A Learning-based Neural Network Model for the Detection and Classification of SQL Injection Attacks

A Learning-based Neural Network Model for the Detection and Classification of SQL Injection Attacks

Naghmeh Moradpoor Sheykhkanloo (Edinburgh Napier University, Edinburgh, Scotland, United Kingdom)
Copyright: © 2017 |Pages: 26
DOI: 10.4018/IJCWT.2017040102
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Abstract

Structured Query Language injection (SQLi) attack is a code injection technique where hackers inject SQL commands into a database via a vulnerable web application. Injected SQL commands can modify the back-end SQL database and thus compromise the security of a web application. In the previous publications, the author has proposed a Neural Network (NN)-based model for detections and classifications of the SQLi attacks. The proposed model was built from three elements: 1) a Uniform Resource Locator (URL) generator, 2) a URL classifier, and 3) a NN model. The proposed model was successful to: 1) detect each generated URL as either a benign URL or a malicious, and 2) identify the type of SQLi attack for each malicious URL. The published results proved the effectiveness of the proposal. In this paper, the author re-evaluates the performance of the proposal through two scenarios using controversial data sets. The results of the experiments are presented in order to demonstrate the effectiveness of the proposed model in terms of accuracy, true-positive rate as well as false-positive rate.
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Introduction

SQL is a programming language designed for handling data in a Relational Database Management System (RDBMS) (SQL Introduction, 2016). SQLi attack is a technology weakness that comes from dynamic script language such as PHP: Hypertext Processor (PHP), Active Server Pages (ASP), Java Server pages (JSP) and Common Gateway Interface (CGI). It takes advantages of inappropriate and/or poor coding of web applications that allows hackers to inject malformed SQL commands in order to gain unauthorised access to data resides in the related back-end database.

For any organisation, data contains important and confidential information that can be related to them, their customers, and their business partners. This information can range from personal or less sensitive information such as: first name and last name to more sensitive information such as: username, password, pin code, and credit card information. If inputs from a user-side are not properly sanitised, a hacker can generate crafted SQL commands and can inject them into a database in order to pass say a login barrier and see what exists behind it. This leads to sever damages on a given database such as: disclosing, modifying, and/or removing data or in a worse-case scenario wiping the entire database. Therefore, it is important for any organisation to protect their databases in order to prevent any loss to themselves, their customers, and their business partners.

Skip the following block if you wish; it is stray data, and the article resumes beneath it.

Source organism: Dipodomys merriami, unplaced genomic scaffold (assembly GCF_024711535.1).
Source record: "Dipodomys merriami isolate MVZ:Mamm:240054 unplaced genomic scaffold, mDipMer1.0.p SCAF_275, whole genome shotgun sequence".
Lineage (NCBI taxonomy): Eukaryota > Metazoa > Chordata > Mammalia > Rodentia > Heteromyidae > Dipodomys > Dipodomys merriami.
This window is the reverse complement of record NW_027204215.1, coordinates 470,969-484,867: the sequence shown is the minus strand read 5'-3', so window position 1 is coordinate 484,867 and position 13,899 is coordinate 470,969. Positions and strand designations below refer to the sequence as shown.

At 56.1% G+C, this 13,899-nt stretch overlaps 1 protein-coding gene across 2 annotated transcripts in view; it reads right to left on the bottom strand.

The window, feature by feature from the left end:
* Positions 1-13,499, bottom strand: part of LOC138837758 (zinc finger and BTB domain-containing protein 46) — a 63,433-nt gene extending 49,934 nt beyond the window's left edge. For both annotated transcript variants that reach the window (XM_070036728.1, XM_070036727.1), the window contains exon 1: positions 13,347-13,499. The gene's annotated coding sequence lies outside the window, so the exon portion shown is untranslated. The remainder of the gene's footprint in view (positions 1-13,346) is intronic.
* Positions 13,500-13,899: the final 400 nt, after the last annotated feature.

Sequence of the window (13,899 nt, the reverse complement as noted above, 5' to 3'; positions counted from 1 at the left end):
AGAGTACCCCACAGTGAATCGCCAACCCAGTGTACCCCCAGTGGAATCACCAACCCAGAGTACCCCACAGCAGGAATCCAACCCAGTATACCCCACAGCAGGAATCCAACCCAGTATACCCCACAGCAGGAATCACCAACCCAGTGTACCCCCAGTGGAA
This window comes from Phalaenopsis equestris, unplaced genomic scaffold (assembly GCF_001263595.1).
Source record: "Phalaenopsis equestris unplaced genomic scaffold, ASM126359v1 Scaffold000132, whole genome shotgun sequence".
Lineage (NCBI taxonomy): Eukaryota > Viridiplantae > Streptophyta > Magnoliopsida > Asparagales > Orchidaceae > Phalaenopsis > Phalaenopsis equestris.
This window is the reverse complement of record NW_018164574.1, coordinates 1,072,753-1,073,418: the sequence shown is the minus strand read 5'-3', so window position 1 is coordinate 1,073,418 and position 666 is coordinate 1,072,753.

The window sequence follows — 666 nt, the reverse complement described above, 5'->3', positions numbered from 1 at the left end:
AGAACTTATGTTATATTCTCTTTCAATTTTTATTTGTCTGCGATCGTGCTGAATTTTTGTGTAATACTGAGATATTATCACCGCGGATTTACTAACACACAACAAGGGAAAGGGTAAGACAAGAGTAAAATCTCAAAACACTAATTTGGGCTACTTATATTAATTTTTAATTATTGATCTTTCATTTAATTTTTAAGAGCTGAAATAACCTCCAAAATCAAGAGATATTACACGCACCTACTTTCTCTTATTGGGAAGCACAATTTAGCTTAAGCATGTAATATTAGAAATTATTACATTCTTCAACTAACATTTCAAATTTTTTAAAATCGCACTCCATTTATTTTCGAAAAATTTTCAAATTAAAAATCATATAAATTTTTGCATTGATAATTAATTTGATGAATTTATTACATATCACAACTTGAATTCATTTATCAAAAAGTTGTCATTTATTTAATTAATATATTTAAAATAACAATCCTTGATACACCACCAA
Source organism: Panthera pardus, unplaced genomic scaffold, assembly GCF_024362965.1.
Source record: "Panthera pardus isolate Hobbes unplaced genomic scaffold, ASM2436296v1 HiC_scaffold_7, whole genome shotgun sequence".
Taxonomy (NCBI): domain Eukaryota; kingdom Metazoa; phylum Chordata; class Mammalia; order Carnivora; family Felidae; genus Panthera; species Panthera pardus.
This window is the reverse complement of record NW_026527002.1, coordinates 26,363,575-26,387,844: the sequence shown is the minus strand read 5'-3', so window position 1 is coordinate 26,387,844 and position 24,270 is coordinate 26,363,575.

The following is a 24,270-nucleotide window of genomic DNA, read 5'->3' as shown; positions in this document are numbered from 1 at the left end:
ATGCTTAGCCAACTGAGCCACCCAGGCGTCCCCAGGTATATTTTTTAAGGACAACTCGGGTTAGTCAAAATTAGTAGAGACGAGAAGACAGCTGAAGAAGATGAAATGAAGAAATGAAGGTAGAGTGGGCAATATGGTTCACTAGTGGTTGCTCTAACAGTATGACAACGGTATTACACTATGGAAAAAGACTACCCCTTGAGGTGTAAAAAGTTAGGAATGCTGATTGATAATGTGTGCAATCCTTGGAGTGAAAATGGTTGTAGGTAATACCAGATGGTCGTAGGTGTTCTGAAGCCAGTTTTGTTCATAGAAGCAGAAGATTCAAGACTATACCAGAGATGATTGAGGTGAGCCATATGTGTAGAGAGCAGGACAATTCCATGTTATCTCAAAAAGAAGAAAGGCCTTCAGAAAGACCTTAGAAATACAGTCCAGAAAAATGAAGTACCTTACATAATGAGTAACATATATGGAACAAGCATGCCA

SQLi attack has been ranked as the most harmful danger, A1-Injections, in top 10 security threats for web applications in Open Web Application Security Project (OWASP) (Top 10, 2013). An A1-Injection attack includes injection flaws such as: SQL, OS, and LDAP injections. This occurs when unsafe and/or untrusted data is sent to an interpreter as part of a command or query tricking it into executing unintended commands or accessing data without a proper authorisation.

CIA triad, which stands for: Confidentiality, Integrity, and Availability, is a well-known security model that can be used to develop a security policy for any organisation. If a given database is attacked, CIA elements can be violated. For instance, the data in the database can be revealed to unauthorised users, which is a failure in Confidentiality element of the CIA triad. The data can be altered, which is a failure in Integrity element of the CIA triad. In a worst-case scenario, the data can be completely wiped out from the database which is a failure in Availability element of the CIA triad.

In the previous work (Moradpoor, 2014), the author proposed a NN-based model for SQLi attack detections which built from three elements: a URL generator, a URL classifier, and a NN model. Addressing the published results, the previous proposal was successful to detect the malicious URLs from the benign URLs. The author then extended the proposal to a pattern recognition NN-based model for the detection and classification of the SQLi attacks (Moradpoor, 2015). Addressing the published results, the proposed model was successful to not only detect the malicious URLs from the benign URLs, but also classify the malicious URLs into the popular SQLi attack categories. Finally, in the most recent work (Moradpoor, 2015, SQL-IDS), the author stress tested the previous proposals where the model demonstrated a good performance in terms of accuracy. In this paper, the author further investigates the performance of the previous proposal (Moradpoor, 2014; Moradpoor, 2015; Moradpoor, 2015, SQL-IDS) by implementing two different test beds and scenarios. This includes employing different sets of data for the developed NN-based model in order to demonstrate the effectiveness of the proposed technique.

The remainder of this paper is organised as follows. In Sections II, the author reviews the related work for the detections and preventions of the SQLi attacks. The author’s previous proposal (Moradpoor, 2014; Moradpoor, 2015; Moradpoor, 2015, SQL-IDS) and the related implementations are discussed in Sections III & IV, respectively. Sections V and VI include two different scenarios along with the related results using three sets of data. This is followed by conclusions of the work in Section VII, acknowledgments, and references.

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